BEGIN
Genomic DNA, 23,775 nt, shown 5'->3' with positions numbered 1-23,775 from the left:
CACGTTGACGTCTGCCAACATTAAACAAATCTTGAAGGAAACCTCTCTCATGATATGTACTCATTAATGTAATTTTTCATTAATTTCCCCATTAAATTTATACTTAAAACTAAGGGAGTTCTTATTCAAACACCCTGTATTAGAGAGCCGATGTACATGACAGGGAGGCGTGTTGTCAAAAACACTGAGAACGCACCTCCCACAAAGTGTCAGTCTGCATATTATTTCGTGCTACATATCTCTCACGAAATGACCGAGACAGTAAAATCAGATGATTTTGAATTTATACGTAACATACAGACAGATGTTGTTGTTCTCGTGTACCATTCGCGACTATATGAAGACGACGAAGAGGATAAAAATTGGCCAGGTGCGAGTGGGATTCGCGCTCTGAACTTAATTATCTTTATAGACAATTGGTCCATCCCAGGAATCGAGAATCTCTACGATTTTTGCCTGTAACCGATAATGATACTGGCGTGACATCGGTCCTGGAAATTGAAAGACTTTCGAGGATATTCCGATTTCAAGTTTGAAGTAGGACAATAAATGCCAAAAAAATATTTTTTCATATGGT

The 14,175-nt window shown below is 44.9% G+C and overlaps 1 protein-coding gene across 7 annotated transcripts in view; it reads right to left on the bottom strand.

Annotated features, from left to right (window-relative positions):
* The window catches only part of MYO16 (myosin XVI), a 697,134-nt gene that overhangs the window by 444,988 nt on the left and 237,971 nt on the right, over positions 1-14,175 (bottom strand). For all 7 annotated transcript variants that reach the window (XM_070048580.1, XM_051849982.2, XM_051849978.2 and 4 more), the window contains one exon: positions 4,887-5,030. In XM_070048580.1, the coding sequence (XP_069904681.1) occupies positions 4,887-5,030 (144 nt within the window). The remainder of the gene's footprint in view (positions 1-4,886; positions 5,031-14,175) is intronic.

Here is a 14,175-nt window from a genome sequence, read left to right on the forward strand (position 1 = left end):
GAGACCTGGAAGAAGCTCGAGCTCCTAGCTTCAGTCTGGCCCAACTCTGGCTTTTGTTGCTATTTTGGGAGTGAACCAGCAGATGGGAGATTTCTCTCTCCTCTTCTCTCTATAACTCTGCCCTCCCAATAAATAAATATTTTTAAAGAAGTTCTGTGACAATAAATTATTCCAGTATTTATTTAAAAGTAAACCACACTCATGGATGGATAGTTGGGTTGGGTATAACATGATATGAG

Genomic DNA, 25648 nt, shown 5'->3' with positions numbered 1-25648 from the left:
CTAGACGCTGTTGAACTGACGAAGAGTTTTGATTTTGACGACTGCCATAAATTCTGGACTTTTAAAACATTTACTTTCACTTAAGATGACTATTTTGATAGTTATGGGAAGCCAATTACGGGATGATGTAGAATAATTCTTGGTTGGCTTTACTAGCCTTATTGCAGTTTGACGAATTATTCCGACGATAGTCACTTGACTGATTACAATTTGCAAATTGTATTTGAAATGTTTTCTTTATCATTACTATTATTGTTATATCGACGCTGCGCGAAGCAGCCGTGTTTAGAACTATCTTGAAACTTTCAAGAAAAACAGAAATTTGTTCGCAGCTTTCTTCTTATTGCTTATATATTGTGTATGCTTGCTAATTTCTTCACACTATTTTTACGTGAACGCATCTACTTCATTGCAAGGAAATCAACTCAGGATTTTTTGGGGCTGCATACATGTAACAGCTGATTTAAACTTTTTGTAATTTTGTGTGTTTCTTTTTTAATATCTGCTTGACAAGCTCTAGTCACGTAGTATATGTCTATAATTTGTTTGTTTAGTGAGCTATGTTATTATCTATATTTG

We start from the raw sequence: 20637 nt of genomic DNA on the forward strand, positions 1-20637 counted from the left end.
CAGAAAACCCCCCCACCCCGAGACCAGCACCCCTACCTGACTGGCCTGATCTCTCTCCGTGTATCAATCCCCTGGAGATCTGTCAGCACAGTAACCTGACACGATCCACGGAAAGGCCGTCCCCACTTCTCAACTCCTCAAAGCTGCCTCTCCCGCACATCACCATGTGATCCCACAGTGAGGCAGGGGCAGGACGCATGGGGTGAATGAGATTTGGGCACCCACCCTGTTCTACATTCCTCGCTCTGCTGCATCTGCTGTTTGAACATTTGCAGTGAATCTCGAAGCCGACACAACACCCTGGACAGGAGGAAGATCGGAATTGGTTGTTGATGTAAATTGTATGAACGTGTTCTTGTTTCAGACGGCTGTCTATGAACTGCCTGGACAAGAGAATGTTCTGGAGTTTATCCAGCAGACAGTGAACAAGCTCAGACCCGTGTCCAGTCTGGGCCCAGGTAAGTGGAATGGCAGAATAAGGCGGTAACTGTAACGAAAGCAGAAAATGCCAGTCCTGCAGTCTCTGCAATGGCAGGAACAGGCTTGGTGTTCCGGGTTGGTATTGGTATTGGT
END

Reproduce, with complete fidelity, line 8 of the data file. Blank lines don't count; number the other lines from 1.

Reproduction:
Genomic DNA, 25648 nt, shown 5'->3' with positions numbered 1-25648 from the left: